Please enlighten me about PyPy

Claudio Grondi claudio.grondi at
Thu Dec 22 13:01:44 CET 2005

Steve Holden wrote:
> Kevin Yuan wrote:
>> 21 Dec 2005 19:33:20 -0800, Luis M. González <luismgz at 
>> <mailto:luismgz at>>:
>>     ... ...
>>     This implementation requires a minimal core, writen in a restricted
>>     subset of python called "rpython". This subset avoids many of the 
>> most
>>     dynamic aspects of python, making it easier to authomatically 
>> translate
>>     it to C through a tool that uses top-notch type inference techniques.
>> Why not directly write the minimal core in C?
> Because then you'd have to maintain it in C. This way, once you have the 
> first working translator you can translate it into C to improve its 
> performance, and use it to translate the *next* working translator, and 
> so on. Consequently your maintenance work is done on the Python code 
> rather than hand-translated C.
> Fairly standard bootstrapping technique, though it's sometimes difficult 
> to appreciate the problems involved in writing a compiler for language X 
> in X itself. Typical is the fact that the compiler for version m has to 
> be written in version (m-1), for example :-)
> used-to-do-that-stuff-for-a-living-ly y'rs  - steve

I am glad someone asked the question about PyPy, because I need same 
enlightenment. Reading what has been written up to now I would like to 
present here my current understanding to get eventually corrected when 
got something the wrong way.

Do I understand it right, that :

Translating Python code to C for compilation is the way to avoid the 
necessity to write a Python compiler as a hand-coded Assembler code for 
each platform (i.e. Operating System / Processor combination)?

This hand-coding is already done by the people providing a C-compiler 
for a platform and it can be assumed, that a C-compiler is always 
available, so why dig that deep, when in practice it could be sufficient 
to begin at the abstraction level of a C-compiler and not hand-coded 

Sticking to ANSI C/C++ will make it possible to become multi platform 
without the necessity of writing own pieces of hand-coded Assembler for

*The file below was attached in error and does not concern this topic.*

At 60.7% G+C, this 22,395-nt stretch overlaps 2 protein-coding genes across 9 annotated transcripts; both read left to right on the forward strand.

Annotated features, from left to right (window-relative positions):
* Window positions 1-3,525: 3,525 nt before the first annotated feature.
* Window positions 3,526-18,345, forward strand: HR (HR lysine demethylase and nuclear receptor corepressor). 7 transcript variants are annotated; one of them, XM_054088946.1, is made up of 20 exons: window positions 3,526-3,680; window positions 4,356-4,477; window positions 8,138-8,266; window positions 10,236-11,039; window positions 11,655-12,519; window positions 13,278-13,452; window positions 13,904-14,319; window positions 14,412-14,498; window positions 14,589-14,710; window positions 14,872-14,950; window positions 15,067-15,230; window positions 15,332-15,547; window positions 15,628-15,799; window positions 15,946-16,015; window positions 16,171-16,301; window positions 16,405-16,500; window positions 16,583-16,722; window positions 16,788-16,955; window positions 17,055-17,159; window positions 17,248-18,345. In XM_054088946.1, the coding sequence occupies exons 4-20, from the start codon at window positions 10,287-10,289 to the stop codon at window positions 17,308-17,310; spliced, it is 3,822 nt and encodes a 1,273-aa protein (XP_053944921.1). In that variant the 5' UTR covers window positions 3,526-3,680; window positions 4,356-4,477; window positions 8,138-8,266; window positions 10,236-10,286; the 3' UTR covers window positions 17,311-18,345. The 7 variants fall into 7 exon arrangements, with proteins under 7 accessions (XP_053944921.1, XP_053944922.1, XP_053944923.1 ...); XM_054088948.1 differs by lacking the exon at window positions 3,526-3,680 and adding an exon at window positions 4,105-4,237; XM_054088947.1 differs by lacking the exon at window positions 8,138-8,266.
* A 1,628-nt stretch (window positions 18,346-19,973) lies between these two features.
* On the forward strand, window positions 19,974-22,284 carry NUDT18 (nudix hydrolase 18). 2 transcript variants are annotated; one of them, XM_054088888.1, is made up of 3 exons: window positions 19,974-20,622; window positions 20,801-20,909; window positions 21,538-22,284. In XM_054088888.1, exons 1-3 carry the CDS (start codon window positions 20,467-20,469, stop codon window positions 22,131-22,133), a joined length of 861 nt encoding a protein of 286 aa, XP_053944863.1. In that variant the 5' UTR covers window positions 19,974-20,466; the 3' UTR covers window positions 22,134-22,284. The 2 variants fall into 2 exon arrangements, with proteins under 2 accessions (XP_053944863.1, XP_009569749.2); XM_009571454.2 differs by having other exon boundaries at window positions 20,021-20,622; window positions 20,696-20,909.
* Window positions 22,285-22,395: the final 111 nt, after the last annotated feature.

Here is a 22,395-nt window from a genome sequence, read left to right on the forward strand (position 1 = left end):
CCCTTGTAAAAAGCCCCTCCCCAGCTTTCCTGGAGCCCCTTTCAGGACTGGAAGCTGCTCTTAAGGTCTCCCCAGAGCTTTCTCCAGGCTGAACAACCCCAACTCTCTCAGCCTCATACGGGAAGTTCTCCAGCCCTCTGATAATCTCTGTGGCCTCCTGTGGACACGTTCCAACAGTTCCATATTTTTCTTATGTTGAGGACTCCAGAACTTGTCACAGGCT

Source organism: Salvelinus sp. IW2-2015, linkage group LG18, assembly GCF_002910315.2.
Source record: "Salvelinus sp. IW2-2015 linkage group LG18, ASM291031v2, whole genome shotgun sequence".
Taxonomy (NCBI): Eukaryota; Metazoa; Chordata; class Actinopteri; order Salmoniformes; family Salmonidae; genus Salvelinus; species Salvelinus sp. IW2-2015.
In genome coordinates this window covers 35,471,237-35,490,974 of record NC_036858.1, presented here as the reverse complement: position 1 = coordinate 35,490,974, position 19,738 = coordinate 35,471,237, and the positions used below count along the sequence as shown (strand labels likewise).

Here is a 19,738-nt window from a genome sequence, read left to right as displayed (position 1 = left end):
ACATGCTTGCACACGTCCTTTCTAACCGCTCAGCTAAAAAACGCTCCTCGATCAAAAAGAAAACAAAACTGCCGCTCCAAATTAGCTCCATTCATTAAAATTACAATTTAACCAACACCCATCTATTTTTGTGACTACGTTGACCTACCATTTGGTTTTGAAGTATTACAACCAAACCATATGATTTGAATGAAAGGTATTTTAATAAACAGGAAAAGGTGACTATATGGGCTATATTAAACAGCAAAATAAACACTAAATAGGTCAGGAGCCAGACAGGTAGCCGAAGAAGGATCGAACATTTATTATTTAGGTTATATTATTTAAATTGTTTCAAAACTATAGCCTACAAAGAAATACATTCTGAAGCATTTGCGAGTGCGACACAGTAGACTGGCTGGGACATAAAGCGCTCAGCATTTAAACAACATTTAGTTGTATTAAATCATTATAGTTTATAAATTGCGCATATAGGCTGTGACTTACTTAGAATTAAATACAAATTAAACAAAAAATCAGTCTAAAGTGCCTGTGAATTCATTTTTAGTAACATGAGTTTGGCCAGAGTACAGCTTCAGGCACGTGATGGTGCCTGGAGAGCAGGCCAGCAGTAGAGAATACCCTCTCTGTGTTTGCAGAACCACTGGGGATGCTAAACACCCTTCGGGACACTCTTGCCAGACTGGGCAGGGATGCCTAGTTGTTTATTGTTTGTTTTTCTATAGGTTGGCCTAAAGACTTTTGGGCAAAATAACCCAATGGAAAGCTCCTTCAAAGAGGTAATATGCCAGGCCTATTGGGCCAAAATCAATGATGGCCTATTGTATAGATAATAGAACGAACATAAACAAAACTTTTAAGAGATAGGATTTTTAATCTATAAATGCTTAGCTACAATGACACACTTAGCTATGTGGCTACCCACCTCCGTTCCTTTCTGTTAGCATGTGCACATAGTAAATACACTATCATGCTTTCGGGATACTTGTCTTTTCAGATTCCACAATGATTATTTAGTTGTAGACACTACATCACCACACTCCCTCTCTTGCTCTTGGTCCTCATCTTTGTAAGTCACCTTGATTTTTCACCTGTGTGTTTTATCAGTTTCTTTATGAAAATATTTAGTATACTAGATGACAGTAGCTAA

each platform what is usually already done by others providing that 
platform and the C compiler for it.

So to use PyPy for creating a Python based Operating System where e.g. 
IDLE replaces the usual command line interface and Tkinter becomes the 
core of the GUI, it will be sufficient to replace the step of 
translation to C code and compilation using a C compiler by an in 
Assembler hand-coded Python compiler for each specific platform?

The expectation to become faster than CPython with the PyPy approach I 
understand as a hope, that creating another Python engine architecture 
(i.e. hierarchy of software pieces/modules the entire Python scripting 
engine consist of) can lead to improvements not possible when sticking 
to the given architecture in the current CPython implementation. After 
it has been demonstrated the PyPy can be faster than the current CPython 
implementation it will be sure possible to totally rewrite the CPython 
implementation to achieve same speed by changing the architecture of the 
elementary modules.
Is this maybe what causes confusion in understanding the expectation 
that PyPy can come along with a speed improvement over CPython? The 
fact, that another architecture of elementary modules can lead to speed 
improvement and the fact, that it can sure be also then implemented in 
the CPython approach to achieve the same speed, but would need a total 
rewrite of CPython i.e. duplication of the PyPy effort?


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